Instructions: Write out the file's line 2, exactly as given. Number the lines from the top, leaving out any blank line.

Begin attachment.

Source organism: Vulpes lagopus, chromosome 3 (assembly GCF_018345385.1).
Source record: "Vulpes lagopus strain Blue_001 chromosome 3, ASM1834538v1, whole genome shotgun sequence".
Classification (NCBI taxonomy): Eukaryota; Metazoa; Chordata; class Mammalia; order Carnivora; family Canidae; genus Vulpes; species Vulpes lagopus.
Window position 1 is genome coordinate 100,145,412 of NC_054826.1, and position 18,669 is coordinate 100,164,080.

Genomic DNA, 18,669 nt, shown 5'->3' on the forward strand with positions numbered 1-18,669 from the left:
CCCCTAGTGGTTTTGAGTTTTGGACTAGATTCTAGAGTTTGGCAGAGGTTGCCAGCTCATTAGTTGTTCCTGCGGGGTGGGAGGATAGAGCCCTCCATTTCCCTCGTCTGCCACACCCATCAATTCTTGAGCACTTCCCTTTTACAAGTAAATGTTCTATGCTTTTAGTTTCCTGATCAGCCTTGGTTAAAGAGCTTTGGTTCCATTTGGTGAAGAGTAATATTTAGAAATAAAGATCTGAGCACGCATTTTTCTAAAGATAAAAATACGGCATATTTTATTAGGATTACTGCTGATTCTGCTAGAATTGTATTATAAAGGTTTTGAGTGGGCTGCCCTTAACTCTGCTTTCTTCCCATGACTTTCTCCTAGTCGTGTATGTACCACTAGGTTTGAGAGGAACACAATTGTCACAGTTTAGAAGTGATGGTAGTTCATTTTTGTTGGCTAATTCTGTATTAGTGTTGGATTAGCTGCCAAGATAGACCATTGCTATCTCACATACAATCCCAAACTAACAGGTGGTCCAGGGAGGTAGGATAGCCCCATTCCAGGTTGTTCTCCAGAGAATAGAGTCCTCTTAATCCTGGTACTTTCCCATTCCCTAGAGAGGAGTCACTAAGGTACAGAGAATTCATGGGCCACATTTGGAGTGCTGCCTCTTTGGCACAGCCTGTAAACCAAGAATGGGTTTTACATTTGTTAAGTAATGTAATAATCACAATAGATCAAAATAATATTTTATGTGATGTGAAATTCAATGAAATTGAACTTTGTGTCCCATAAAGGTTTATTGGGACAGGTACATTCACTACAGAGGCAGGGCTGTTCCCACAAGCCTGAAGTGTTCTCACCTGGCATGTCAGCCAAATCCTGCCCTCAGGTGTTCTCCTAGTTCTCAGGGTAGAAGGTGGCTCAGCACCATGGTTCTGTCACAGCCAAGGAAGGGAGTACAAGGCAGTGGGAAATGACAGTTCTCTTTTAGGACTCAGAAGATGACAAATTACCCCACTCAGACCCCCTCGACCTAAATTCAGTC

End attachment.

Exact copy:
Source record: "Vulpes lagopus strain Blue_001 chromosome 3, ASM1834538v1, whole genome shotgun sequence".